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Friday, December 2, 2016

One Large Step for Mankind- the Megaprocessor

In the Summer of 1975 I built my first computer, using TTL logic parts (Small Scale Integration). Though my 9-bit creation was not very useful for practical purposes, I was very proud of my achievement when I finally made it to work and learned a lot from the design and building process. This project, eventually led me to focusing on computer architecture and research computer technology on a more professional basis.

Nowadays that microprocessors are so ubiquitous, very few people actually know how they work. One person made his life goal to bring this knowledge to the masses. James Newman, a Brit living in Cambridge, England committed may years of his life and about $50,000 to build a complete 16-bit computer, made of discrete transistors, resistors, LEDs and other components. The Megacomputer as James refers to his creation, weighs about 500 Kg and consists of 42,400 transistors, 50,500 resistors, 10,500 LEDs, and 272,300 hand-soldered joints. The Megacomputer is a fully functional machine that is running at the whooping clock frequency of 8 KHz while performing 16-bit integer calculations.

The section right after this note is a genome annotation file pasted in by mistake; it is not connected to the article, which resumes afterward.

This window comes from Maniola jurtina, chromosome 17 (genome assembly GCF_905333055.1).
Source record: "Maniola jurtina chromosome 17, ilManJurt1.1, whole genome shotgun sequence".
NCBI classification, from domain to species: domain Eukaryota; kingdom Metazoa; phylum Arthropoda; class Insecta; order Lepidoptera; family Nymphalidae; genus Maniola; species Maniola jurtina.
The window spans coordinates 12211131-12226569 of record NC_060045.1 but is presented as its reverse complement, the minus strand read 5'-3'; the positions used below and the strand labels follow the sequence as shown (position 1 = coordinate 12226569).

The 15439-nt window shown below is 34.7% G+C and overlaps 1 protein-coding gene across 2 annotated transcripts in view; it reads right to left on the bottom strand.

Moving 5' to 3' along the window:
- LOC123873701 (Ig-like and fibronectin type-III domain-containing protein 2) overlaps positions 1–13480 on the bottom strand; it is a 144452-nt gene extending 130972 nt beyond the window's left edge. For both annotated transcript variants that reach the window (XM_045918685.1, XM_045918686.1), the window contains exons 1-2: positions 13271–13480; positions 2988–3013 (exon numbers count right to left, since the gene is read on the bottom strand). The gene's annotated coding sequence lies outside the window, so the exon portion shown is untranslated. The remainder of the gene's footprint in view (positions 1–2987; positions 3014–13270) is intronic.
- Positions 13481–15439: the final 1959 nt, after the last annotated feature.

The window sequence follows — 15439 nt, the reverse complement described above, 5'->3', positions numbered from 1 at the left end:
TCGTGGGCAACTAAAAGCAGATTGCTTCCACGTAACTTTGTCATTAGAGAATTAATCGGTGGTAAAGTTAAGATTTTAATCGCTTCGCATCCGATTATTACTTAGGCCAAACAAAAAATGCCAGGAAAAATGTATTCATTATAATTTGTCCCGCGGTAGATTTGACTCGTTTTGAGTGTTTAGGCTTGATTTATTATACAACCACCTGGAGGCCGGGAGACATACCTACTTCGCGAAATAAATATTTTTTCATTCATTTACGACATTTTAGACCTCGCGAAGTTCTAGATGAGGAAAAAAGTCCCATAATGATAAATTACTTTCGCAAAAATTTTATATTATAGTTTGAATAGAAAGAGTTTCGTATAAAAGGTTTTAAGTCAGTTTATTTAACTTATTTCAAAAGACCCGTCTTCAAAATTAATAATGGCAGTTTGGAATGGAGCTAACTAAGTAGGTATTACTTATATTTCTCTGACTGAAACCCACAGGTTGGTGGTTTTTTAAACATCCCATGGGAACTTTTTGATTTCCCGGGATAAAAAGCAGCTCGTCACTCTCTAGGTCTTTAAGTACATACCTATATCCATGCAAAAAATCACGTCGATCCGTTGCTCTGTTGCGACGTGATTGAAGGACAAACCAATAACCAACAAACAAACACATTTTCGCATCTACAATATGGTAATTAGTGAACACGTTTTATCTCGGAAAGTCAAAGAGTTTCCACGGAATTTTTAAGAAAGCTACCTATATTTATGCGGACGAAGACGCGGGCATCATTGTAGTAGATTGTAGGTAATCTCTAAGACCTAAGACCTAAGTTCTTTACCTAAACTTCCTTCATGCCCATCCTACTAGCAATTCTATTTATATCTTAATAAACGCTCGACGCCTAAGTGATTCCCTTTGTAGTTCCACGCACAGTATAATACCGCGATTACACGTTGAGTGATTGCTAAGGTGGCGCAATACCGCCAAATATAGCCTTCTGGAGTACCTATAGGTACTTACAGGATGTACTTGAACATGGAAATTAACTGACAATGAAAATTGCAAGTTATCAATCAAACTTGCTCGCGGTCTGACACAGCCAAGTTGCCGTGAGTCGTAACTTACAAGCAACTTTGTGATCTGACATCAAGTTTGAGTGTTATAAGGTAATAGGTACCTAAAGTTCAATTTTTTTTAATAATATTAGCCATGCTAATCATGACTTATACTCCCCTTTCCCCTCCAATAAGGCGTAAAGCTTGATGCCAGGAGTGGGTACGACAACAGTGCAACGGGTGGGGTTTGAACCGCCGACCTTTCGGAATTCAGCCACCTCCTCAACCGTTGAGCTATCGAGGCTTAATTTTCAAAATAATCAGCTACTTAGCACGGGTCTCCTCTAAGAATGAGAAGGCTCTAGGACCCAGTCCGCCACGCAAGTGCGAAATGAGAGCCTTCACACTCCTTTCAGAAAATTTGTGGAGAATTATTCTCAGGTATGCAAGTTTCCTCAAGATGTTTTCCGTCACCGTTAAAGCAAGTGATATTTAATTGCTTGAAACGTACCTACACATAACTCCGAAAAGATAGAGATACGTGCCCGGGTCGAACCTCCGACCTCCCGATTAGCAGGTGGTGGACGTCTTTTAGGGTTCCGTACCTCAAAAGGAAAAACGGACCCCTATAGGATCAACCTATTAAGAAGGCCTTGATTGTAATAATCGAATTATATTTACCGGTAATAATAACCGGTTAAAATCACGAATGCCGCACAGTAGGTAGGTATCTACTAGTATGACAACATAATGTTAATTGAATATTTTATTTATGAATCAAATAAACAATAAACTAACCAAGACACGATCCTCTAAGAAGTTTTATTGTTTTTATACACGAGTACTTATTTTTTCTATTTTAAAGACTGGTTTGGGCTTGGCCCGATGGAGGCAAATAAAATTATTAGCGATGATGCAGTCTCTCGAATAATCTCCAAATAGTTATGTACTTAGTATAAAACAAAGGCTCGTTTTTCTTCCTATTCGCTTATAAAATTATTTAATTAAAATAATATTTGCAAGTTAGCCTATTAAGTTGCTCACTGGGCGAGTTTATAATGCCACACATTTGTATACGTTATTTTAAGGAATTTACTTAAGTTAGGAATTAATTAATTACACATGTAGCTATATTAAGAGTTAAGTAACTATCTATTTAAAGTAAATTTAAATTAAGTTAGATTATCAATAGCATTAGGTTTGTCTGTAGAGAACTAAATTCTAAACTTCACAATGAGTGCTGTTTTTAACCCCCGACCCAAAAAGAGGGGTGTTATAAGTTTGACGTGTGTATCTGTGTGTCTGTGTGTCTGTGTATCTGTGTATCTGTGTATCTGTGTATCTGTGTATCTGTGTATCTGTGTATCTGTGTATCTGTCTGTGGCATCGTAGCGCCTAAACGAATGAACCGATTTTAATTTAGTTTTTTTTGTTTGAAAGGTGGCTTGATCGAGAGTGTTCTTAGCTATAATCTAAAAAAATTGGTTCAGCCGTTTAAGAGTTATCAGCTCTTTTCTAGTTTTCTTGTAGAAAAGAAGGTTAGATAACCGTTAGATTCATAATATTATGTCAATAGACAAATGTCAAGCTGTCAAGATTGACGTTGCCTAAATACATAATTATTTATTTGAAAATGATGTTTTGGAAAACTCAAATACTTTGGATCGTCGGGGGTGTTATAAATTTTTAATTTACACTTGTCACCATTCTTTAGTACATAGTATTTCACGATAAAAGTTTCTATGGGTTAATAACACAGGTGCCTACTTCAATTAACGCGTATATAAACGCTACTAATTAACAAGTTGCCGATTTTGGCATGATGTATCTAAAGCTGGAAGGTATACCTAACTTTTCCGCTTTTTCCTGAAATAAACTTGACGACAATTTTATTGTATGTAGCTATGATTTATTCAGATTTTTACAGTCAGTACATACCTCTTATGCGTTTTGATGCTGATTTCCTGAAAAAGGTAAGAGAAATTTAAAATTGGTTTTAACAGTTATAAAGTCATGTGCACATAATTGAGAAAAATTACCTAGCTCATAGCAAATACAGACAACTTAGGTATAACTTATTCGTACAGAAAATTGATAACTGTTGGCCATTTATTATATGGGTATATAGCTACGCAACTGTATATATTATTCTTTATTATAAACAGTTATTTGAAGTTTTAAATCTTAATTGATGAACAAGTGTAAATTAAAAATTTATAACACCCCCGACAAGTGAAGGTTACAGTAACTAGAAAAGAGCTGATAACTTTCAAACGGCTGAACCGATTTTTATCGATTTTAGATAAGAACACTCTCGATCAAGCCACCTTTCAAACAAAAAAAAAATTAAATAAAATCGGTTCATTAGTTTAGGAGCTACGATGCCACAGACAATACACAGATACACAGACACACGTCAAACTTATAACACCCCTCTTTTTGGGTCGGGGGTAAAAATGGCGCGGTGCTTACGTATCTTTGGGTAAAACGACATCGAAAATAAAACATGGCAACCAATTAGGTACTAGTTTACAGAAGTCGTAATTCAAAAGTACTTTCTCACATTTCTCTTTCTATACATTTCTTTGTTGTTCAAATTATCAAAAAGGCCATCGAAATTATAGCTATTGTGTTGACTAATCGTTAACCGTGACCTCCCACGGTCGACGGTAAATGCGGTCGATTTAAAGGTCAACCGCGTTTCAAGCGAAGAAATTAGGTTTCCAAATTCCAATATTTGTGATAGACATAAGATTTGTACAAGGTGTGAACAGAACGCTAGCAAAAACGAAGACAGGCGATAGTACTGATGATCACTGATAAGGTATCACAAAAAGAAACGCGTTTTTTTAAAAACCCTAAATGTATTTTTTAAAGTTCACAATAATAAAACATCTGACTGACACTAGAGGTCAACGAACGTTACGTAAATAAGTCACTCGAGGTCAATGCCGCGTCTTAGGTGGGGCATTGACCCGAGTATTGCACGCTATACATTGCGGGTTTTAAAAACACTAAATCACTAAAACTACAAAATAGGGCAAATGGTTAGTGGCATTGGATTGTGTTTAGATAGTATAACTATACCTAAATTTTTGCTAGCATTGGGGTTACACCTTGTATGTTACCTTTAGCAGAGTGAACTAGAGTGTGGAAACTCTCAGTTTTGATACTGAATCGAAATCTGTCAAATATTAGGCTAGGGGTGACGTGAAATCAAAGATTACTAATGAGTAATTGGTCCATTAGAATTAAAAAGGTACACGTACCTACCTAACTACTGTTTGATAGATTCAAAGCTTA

For those of you who can appreciate OCD, here is a YouTube video in which James is talking about his creation:

For complete information about the Megaprocessor, refer to this web site:

Have fun.

--Dr. Flywheel

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